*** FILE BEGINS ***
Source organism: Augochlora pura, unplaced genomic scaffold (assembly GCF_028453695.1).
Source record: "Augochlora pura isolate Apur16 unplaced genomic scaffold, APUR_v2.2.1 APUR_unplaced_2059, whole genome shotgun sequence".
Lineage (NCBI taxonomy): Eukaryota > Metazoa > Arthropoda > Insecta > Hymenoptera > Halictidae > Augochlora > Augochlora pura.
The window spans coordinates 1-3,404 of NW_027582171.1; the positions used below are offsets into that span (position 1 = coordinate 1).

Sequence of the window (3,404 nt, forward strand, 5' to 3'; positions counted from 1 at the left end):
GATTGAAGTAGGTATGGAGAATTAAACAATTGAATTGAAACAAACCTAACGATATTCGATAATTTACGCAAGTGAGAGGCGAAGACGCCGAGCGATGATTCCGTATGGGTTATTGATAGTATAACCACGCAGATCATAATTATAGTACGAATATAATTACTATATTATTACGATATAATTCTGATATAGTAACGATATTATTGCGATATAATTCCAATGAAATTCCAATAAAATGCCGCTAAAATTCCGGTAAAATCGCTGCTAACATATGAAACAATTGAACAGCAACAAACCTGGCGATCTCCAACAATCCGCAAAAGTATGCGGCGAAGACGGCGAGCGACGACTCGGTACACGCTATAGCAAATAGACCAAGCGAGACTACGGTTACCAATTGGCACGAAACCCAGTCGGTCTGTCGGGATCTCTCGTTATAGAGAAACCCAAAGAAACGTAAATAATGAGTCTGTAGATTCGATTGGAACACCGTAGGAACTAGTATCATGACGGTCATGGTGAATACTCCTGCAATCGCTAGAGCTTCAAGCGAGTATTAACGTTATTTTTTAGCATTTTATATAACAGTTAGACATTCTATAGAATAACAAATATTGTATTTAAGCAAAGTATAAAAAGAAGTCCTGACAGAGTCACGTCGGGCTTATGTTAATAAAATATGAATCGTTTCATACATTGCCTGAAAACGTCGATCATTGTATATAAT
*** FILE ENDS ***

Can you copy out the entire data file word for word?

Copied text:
Source organism: Augochlora pura, unplaced genomic scaffold (assembly GCF_028453695.1).
Source record: "Augochlora pura isolate Apur16 unplaced genomic scaffold, APUR_v2.2.1 APUR_unplaced_2059, whole genome shotgun sequence".
Lineage (NCBI taxonomy): Eukaryota > Metazoa > Arthropoda > Insecta > Hymenoptera > Halictidae > Augochlora > Augochlora pura.
The window spans coordinates 1-3,404 of NW_027582171.1; the positions used below are offsets into that span (position 1 = coordinate 1).

Sequence of the window (3,404 nt, forward strand, 5' to 3'; positions counted from 1 at the left end):
GATTGAAGTAGGTATGGAGAATTAAACAATTGAATTGAAACAAACCTAACGATATTCGATAATTTACGCAAGTGAGAGGCGAAGACGCCGAGCGATGATTCCGTATGGGTTATTGATAGTATAACCACGCAGATCATAATTATAGTACGAATATAATTACTATATTATTACGATATAATTCTGATATAGTAACGATATTATTGCGATATAATTCCAATGAAATTCCAATAAAATGCCGCTAAAATTCCGGTAAAATCGCTGCTAACATATGAAACAATTGAACAGCAACAAACCTGGCGATCTCCAACAATCCGCAAAAGTATGCGGCGAAGACGGCGAGCGACGACTCGGTACACGCTATAGCAAATAGACCAAGCGAGACTACGGTTACCAATTGGCACGAAACCCAGTCGGTCTGTCGGGATCTCTCGTTATAGAGAAACCCAAAGAAACGTAAATAATGAGTCTGTAGATTCGATTGGAACACCGTAGGAACTAGTATCATGACGGTCATGGTGAATACTCCTGCAATCGCTAGAGCTTCAAGCGAGTATTAACGTTATTTTTTAGCATTTTATATAACAGTTAGACATTCTATAGAATAACAAATATTGTATTTAAGCAAAGTATAAAAAGAAGTCCTGACAGAGTCACGTCGGGCTTATGTTAATAAAATATGAATCGTTTCATACATTGCCTGAAAACGTCGATCATTGTATATAAT